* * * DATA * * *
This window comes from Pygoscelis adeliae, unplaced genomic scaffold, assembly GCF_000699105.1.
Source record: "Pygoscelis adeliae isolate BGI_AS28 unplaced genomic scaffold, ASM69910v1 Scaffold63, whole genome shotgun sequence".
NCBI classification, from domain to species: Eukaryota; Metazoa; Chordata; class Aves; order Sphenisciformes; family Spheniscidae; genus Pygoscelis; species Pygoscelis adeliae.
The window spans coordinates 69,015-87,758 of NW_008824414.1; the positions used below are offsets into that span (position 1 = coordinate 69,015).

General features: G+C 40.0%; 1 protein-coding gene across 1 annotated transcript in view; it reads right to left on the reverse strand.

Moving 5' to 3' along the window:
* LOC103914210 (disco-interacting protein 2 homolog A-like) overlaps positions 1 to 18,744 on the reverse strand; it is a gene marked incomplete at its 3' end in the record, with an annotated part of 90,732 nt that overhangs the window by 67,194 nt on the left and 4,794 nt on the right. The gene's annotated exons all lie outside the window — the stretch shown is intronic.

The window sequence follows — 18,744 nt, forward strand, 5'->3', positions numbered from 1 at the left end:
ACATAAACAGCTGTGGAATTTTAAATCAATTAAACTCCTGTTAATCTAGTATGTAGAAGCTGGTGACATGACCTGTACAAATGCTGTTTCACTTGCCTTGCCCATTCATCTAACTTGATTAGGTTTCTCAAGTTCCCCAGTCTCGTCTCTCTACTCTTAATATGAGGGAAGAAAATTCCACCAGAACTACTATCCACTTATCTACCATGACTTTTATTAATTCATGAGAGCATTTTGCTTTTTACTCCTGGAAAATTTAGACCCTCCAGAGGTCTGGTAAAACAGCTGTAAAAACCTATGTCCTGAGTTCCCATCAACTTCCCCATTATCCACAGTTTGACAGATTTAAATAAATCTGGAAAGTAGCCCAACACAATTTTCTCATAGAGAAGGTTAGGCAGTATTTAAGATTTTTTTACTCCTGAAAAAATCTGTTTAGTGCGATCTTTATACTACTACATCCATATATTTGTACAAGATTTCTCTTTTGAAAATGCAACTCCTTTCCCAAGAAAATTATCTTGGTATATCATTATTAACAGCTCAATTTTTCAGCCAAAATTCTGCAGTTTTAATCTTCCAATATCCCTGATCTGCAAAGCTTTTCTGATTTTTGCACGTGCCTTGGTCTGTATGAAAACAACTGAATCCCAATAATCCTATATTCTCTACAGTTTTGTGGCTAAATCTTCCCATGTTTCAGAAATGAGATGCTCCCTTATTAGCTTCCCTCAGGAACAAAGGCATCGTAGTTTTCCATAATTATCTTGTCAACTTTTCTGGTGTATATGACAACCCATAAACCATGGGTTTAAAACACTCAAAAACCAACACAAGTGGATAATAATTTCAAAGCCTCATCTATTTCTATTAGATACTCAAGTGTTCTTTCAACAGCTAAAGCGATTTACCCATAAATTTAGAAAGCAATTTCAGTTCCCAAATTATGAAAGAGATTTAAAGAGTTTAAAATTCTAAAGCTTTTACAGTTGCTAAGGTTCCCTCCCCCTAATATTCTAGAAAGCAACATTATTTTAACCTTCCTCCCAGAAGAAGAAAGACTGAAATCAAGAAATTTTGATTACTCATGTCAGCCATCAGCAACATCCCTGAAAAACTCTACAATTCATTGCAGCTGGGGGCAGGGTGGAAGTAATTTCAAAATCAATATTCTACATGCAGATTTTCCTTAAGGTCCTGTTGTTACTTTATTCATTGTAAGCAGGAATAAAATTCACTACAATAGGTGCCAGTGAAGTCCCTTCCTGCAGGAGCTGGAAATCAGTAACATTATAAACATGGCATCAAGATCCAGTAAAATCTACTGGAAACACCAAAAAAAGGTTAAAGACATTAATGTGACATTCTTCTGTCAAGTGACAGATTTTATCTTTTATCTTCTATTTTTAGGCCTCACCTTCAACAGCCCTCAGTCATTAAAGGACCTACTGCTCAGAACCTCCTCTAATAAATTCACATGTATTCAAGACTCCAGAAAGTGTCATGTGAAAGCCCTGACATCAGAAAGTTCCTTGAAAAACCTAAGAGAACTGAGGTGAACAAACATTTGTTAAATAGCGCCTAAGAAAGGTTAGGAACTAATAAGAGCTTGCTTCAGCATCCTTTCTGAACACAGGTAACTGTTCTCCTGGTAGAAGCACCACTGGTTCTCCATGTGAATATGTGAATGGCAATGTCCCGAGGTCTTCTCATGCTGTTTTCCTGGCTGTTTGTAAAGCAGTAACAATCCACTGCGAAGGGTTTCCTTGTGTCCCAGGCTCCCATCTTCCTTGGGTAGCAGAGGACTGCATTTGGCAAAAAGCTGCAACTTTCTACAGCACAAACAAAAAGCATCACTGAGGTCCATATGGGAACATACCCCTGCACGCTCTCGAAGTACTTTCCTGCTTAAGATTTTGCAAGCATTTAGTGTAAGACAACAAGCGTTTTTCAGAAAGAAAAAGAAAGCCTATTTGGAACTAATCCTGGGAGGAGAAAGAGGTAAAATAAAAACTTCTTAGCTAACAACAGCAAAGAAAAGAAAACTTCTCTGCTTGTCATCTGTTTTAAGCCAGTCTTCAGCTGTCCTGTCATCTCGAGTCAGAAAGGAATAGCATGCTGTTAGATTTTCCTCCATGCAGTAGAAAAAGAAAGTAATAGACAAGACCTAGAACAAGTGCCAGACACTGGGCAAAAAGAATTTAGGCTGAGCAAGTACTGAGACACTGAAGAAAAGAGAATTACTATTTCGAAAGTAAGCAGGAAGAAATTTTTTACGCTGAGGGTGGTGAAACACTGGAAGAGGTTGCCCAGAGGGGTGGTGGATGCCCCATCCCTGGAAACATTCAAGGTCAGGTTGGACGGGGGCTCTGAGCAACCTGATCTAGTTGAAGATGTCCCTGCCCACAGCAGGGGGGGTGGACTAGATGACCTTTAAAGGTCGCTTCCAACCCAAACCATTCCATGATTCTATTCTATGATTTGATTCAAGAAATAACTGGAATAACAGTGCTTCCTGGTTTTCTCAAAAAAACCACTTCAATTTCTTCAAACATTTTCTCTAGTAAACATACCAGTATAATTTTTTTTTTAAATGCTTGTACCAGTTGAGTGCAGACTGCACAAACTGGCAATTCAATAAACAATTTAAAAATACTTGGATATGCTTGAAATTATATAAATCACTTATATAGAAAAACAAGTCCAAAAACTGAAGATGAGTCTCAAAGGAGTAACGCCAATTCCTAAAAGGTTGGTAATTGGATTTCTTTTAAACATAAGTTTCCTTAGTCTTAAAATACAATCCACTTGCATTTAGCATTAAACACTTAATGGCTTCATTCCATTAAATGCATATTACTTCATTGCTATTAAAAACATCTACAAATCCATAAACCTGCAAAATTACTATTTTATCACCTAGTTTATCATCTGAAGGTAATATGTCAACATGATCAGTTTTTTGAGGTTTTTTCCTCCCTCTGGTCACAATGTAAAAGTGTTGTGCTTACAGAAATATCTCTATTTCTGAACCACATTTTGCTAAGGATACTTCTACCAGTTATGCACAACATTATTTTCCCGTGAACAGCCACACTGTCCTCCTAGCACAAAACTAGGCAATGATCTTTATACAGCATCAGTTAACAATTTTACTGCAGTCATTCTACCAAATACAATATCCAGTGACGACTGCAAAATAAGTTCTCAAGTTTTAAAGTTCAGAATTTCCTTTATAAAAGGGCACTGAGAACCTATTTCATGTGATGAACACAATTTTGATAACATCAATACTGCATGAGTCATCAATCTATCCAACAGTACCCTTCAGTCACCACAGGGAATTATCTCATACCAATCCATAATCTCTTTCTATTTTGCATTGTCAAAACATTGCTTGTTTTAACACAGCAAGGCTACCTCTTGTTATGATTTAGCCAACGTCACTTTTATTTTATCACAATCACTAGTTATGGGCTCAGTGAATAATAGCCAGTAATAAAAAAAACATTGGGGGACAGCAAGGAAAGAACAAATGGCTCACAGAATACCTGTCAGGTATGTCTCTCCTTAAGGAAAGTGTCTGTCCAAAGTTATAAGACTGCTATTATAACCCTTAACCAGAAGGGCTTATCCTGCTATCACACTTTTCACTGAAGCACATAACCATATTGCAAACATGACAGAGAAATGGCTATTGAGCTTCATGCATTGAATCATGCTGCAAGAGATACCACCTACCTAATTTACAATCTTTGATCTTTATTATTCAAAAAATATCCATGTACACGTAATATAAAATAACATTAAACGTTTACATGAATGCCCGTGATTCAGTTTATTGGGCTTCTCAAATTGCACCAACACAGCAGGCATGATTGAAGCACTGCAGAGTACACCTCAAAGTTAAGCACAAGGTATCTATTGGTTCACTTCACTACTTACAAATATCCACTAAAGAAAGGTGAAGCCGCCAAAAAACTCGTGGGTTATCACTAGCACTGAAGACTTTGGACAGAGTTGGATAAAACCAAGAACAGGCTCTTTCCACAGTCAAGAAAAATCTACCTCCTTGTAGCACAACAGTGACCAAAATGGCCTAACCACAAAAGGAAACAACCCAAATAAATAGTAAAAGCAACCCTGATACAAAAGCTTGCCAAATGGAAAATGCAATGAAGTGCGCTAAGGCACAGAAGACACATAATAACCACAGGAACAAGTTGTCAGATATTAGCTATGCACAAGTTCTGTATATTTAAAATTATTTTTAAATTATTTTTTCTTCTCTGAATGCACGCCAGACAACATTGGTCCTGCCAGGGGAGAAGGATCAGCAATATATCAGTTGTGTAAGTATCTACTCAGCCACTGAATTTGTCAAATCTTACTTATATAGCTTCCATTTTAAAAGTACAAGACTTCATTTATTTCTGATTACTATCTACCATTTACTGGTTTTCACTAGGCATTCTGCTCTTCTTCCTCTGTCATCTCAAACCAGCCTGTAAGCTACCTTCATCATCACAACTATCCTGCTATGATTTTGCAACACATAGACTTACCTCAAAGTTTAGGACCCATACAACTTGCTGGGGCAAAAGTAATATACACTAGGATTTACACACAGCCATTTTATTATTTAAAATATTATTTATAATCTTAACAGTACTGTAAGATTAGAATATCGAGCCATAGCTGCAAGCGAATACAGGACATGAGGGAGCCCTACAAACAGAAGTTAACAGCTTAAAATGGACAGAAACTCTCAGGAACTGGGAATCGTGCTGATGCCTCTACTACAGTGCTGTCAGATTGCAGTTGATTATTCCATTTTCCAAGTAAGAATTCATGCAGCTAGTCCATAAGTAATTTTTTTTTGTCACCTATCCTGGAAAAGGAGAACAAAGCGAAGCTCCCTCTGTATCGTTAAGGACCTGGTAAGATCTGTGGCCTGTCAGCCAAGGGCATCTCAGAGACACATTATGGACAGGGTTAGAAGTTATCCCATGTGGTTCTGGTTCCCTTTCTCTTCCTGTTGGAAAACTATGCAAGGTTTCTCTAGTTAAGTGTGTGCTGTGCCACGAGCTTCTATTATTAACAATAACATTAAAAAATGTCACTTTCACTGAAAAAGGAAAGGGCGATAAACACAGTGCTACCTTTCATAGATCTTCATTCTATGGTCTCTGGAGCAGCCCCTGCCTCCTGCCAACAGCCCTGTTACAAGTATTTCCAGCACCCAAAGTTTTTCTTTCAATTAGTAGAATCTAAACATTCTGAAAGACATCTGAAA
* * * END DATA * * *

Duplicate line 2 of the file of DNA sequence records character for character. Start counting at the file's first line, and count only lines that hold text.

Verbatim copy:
Source record: "Pygoscelis adeliae isolate BGI_AS28 unplaced genomic scaffold, ASM69910v1 Scaffold63, whole genome shotgun sequence".